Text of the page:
Gygax, 'Dungeons and Dragons' Co-Creator, Dies
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With co-creator Dave Arneson, E. Gary Gygax developed Dungeons & Dragons in 1974 using medieval characters and mythical creatures. Gygax died Monday at age 69. AP/Family photo
All Things Considered, March 4, 2008 · Imagine a mournful horn echoing across thousands of fantasy worlds: E. Gary Gygax, the co-creator of the role-playing game Dungeons and Dragons, died Wednesday morning. He was 69.
Gary Gygax was an icon to fans of the game, many of whom would show up at his home in Lake Geneva, Wis.
What began as a fantasy game published in book form in the early 1970s, eventually morphed and tumbled onto kitchen tables and dorm room floors. Players assumed the character of elves and dwarves, magicians and swordsmen, and confronted the primal conflict between good and evil.
"D&D," as fans call it, is the granddaddy of popular online games that attract hundreds of thousands of gamers to the Internet today.
As a true geek myself, I must admit that Mr. Gygax without exaggeration is personally responsible for some of the most enjoyable moments in my life. He created a game that combined all the elements that excite geeks the world over, such as elves and dwarves, magicians, swordsmen, and the primal conflict between good and evil, with the element of real social interaction, which is so sorely lacking in many of today's computer generated games.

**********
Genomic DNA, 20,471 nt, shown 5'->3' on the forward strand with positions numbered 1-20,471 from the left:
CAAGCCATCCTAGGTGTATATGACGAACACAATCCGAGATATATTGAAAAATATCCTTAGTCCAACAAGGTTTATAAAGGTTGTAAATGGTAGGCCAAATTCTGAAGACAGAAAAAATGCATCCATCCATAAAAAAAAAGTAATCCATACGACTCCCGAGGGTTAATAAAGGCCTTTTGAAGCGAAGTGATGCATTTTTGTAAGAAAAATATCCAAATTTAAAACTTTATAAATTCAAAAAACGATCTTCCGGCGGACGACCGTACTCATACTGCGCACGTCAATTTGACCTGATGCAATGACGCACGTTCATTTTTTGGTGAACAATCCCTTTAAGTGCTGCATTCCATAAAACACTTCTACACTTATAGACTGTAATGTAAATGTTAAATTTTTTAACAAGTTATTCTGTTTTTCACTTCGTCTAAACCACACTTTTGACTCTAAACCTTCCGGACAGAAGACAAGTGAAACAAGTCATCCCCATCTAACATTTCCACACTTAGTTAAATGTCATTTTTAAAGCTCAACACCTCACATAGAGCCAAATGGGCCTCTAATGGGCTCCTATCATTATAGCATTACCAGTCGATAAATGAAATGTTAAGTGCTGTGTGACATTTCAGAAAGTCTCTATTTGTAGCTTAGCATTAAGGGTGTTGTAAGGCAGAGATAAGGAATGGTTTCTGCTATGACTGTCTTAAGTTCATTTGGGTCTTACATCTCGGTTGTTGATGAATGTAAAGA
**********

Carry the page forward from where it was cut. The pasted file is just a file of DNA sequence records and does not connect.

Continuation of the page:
Gygax's game has the reputation for being everything from a "Friday Night alternative to a real life" to a "Demonic act of Satan Worship." In fact, what Gygax, with co-creator Dave Arneson, did was create an alternative to sports teams for those among us who can't participate in or don't like sports. The Role Playing Game, which essentially began with D&D, can bring many of the benefits of school sports programs to students who are unable to participate in those programs. If you have the hand-eye coordination of a slug, like myself, how are you going to experience the team-building and collaboration skills that come with being on the soccer or football team? Of course, even if I had the body of an athelete, I don't like sports in general. What do we, the athletically disposessed, do with eachother for a fun social activity? We game. We gather around the table with our dice, our books, and our carb-rich snackfoods, and we have some of the most fun moments you'll ever have with a group of people.
Gary, you are a great pioneer and a hero to many. You will be missed. God Bless.